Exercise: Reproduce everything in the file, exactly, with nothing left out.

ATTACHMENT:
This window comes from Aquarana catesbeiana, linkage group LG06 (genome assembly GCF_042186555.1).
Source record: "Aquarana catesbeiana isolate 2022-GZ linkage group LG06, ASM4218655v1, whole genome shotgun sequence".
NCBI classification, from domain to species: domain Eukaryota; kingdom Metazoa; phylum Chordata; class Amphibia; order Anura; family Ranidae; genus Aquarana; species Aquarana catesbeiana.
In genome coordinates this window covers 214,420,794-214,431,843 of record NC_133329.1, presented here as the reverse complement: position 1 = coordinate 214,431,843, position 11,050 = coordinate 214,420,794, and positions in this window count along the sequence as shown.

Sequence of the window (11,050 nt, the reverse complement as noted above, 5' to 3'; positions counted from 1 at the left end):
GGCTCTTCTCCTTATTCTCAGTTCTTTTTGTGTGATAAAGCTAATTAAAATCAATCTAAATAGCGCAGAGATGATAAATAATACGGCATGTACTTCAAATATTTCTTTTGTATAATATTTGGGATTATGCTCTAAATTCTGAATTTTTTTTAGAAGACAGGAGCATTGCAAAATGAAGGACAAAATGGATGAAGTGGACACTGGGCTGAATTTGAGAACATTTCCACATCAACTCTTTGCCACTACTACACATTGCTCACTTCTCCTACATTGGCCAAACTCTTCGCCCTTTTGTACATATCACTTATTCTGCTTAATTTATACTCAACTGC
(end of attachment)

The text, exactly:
This window comes from Aquarana catesbeiana, linkage group LG06 (genome assembly GCF_042186555.1).
Source record: "Aquarana catesbeiana isolate 2022-GZ linkage group LG06, ASM4218655v1, whole genome shotgun sequence".
NCBI classification, from domain to species: domain Eukaryota; kingdom Metazoa; phylum Chordata; class Amphibia; order Anura; family Ranidae; genus Aquarana; species Aquarana catesbeiana.
In genome coordinates this window covers 214,420,794-214,431,843 of record NC_133329.1, presented here as the reverse complement: position 1 = coordinate 214,431,843, position 11,050 = coordinate 214,420,794, and positions in this window count along the sequence as shown.

Sequence of the window (11,050 nt, the reverse complement as noted above, 5' to 3'; positions counted from 1 at the left end):
GGCTCTTCTCCTTATTCTCAGTTCTTTTTGTGTGATAAAGCTAATTAAAATCAATCTAAATAGCGCAGAGATGATAAATAATACGGCATGTACTTCAAATATTTCTTTTGTATAATATTTGGGATTATGCTCTAAATTCTGAATTTTTTTTAGAAGACAGGAGCATTGCAAAATGAAGGACAAAATGGATGAAGTGGACACTGGGCTGAATTTGAGAACATTTCCACATCAACTCTTTGCCACTACTACACATTGCTCACTTCTCCTACATTGGCCAAACTCTTCGCCCTTTTGTACATATCACTTATTCTGCTTAATTTATACTCAACTGC